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AIDS. 2006 Aug 1;20(12):1613-9.

Diagnostic accuracy of CD4 cell count increase for virologic response after initiating highly active antiretroviral therapy.

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  • 1Department of Medicine, Division of Infectious Diseases, Center for Clinical Epidemiology and Biostatistics, University of Pennsylvania School of Medicine, Philadelphia, Pennsylvania19104-6021, USA.

Erratum in

  • AIDS. 2006 Aug 22;20(13):1790.



To derive and internally validate a clinical prediction rule for virologic response based on CD4 cell count increase after initiation of HAART in a resource-limited setting.


A retrospective cohort study at two HIV care clinics in Gaborone, Botswana. The participants were previously treatment-naive HIV-1-infected individuals initiating HAART. The main outcome measure was a plasma HIV-1 RNA level (viral load) < or = 400 copies/ml (i.e. undetectable) 6 months after initiating HAART.


The ability of CD4 cell count increase to predict an undetectable viral load was significantly better in those with baseline CD4 cell counts < or = 100 cells/microl [area under the ROC curve (AUC), 0.78; 95% confidence interval (CI), 0.67-0.89; versus AUC, 0.60; 95% CI, 0.48-0.71; P = 0.018]. The sensitivity, specificity, and positive and negative predictive values of a CD4 cell count increase of > or = 50 cells/microl for an undetectable viral load in those with baseline CD4 cell counts < or = 100 cells/microl were 93.1, 61.3, 92.5 and 63.3%, respectively. Alternatively, these values were 47.8, 87.1, 95.0 and 24.5%, respectively, if a increase in CD4 cell count of > or = 150 cells/microl was used.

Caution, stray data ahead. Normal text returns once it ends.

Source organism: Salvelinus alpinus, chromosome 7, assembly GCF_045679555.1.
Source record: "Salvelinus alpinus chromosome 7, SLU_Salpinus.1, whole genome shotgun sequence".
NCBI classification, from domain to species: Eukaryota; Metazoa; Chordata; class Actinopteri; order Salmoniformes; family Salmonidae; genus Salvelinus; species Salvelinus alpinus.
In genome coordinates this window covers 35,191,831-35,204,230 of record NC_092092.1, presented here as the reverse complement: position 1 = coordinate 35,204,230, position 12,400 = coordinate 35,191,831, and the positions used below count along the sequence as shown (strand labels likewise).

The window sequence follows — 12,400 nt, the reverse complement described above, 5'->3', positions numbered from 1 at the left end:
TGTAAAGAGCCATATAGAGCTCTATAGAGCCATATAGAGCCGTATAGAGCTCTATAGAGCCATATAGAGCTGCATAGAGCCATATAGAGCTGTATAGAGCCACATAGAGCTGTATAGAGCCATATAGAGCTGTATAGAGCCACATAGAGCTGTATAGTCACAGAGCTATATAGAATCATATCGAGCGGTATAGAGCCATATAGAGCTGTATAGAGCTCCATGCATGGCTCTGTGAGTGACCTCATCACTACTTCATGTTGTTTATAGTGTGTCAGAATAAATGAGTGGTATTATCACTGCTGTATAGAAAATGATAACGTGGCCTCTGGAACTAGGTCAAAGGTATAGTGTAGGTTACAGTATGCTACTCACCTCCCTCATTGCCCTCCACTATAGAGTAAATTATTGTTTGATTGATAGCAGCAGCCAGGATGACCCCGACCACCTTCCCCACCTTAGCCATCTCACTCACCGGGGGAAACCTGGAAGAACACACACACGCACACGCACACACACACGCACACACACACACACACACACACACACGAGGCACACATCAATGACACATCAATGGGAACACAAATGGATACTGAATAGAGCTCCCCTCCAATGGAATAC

CD4 cell count increase after initiating HAART has only moderate discriminative ability in identifying patients with an undetectable viral load, and the predictive ability is higher [corrected] in patients with lower baseline CD4 cell counts. Although HIV treatment programs in resource-constrained settings could consider the use of CD4 cell count increases to triage viral load testing, more accurate approaches to monitoring virologic failure are urgently needed.

[PubMed - indexed for MEDLINE]
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